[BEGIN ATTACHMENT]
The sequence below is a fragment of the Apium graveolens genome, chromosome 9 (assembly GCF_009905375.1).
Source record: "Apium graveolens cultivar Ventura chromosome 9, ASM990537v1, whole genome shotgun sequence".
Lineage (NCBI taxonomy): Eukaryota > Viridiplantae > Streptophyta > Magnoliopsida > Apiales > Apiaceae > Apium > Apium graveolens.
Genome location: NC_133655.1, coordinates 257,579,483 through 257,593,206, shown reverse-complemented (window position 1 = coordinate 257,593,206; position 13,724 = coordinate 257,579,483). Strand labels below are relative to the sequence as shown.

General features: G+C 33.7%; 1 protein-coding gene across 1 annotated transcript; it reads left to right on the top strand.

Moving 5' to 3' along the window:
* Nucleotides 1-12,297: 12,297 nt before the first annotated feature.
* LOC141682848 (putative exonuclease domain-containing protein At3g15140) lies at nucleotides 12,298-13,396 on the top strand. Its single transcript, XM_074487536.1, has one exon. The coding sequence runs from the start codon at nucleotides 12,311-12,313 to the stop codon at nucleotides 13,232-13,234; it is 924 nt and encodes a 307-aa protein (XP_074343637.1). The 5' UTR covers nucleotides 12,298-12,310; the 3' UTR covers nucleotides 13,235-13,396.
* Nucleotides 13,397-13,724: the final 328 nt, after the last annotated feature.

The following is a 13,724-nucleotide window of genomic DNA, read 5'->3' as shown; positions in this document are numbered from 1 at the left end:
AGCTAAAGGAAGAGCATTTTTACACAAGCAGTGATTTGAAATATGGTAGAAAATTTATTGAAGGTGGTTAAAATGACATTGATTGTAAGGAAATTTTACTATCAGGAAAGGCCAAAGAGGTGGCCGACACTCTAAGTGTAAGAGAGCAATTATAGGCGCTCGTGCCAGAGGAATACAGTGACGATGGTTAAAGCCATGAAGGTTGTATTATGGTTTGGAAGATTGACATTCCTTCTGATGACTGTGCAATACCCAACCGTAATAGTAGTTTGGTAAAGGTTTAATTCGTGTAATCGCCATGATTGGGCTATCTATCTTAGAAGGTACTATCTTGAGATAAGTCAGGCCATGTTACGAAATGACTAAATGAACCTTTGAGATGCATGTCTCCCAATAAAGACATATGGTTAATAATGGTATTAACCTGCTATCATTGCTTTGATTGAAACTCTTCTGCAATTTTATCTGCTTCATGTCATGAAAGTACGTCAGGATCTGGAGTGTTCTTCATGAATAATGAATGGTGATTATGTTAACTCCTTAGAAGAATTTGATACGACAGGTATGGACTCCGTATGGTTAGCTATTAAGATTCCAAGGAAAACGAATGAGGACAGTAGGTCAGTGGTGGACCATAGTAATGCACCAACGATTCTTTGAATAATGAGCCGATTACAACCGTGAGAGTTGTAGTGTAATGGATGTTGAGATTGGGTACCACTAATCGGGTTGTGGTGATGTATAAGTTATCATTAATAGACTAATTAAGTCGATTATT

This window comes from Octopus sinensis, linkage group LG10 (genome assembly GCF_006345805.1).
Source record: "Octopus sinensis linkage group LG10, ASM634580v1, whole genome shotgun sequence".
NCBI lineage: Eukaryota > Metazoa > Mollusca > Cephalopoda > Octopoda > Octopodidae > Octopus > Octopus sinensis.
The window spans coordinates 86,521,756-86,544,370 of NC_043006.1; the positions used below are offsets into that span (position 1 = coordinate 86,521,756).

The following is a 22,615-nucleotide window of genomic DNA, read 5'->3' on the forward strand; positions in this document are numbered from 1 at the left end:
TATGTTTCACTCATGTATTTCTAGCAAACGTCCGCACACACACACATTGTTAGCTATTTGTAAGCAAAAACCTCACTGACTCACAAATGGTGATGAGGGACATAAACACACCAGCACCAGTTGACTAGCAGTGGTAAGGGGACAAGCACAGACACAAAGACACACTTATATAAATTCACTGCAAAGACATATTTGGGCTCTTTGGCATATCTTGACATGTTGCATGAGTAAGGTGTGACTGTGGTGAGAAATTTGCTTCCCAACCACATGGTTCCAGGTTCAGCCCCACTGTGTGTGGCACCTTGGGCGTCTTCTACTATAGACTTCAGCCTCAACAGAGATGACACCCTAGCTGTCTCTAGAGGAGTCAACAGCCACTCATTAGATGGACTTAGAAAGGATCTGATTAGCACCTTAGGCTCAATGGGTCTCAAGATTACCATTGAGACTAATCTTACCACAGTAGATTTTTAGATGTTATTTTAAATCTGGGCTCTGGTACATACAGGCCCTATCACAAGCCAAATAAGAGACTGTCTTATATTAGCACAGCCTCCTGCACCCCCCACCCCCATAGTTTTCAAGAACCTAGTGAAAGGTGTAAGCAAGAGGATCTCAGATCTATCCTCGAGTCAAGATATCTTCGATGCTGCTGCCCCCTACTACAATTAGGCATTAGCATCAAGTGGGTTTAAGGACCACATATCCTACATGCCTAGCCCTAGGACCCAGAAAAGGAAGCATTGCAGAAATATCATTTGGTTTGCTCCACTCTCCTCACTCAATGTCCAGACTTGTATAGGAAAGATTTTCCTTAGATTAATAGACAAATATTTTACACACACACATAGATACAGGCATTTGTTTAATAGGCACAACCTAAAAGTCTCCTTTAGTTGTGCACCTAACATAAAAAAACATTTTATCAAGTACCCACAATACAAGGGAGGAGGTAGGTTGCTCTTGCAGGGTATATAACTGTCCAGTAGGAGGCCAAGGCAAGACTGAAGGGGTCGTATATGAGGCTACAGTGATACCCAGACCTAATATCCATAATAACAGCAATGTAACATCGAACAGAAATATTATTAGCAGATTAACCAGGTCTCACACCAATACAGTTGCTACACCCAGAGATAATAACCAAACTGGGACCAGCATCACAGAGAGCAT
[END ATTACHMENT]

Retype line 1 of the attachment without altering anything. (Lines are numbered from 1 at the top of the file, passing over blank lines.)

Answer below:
The sequence below is a fragment of the Apium graveolens genome, chromosome 9 (assembly GCF_009905375.1).